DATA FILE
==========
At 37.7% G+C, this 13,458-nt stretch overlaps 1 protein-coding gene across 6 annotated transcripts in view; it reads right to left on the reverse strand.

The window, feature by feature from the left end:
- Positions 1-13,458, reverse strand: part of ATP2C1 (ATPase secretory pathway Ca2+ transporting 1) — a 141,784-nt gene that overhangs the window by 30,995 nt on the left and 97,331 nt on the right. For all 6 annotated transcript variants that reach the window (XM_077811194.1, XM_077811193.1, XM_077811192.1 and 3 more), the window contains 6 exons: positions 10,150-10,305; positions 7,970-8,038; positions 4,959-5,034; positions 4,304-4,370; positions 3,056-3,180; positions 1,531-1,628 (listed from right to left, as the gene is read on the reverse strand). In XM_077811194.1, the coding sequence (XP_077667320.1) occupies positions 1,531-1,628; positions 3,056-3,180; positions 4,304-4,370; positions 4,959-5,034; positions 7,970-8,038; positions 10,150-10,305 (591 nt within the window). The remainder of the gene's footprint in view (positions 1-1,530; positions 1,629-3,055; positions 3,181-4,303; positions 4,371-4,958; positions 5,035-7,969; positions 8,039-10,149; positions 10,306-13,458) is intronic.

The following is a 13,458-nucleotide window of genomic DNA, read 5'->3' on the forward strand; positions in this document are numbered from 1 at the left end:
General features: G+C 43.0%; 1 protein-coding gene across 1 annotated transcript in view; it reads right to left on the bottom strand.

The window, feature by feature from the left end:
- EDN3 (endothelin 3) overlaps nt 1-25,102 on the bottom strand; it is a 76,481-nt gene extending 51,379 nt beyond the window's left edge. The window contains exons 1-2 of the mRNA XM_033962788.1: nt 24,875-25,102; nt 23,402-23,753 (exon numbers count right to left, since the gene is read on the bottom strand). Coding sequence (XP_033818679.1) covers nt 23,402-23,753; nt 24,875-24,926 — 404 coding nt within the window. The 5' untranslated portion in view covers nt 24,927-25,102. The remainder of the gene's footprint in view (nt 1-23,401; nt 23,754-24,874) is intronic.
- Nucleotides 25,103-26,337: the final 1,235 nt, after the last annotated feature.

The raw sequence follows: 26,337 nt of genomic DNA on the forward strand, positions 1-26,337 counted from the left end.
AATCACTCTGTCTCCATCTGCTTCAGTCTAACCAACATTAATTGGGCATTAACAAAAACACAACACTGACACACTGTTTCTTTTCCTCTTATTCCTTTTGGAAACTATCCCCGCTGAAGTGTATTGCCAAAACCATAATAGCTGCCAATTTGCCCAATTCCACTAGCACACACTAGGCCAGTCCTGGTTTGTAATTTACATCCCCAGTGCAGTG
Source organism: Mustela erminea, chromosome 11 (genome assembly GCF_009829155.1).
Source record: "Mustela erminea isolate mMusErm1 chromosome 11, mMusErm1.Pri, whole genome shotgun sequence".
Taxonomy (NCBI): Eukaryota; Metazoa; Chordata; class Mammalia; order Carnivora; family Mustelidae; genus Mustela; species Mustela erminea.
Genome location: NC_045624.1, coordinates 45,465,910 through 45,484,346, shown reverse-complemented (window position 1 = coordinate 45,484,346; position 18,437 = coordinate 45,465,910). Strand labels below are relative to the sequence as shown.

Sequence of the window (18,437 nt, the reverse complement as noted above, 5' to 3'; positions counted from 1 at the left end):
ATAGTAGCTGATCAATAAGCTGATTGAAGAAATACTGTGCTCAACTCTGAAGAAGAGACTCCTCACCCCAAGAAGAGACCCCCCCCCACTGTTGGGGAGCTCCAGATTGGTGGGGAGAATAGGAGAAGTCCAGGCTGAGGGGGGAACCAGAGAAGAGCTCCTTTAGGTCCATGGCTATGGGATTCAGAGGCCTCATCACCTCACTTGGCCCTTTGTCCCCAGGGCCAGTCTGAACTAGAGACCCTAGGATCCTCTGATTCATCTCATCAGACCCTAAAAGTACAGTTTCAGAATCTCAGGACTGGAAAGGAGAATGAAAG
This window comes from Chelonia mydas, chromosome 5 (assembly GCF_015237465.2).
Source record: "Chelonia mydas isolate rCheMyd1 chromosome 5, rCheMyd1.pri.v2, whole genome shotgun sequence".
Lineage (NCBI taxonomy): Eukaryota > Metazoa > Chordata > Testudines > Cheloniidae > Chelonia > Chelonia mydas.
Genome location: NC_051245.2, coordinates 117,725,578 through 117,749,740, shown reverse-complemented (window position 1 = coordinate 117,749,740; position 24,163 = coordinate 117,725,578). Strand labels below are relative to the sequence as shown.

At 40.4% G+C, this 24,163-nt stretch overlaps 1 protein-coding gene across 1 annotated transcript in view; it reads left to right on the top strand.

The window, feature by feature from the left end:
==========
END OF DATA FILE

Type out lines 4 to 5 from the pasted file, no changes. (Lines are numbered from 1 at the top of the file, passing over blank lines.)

The following is a 13,458-nucleotide window of genomic DNA, read 5'->3' on the forward strand; positions in this document are numbered from 1 at the left end:
General features: G+C 43.0%; 1 protein-coding gene across 1 annotated transcript in view; it reads right to left on the bottom strand.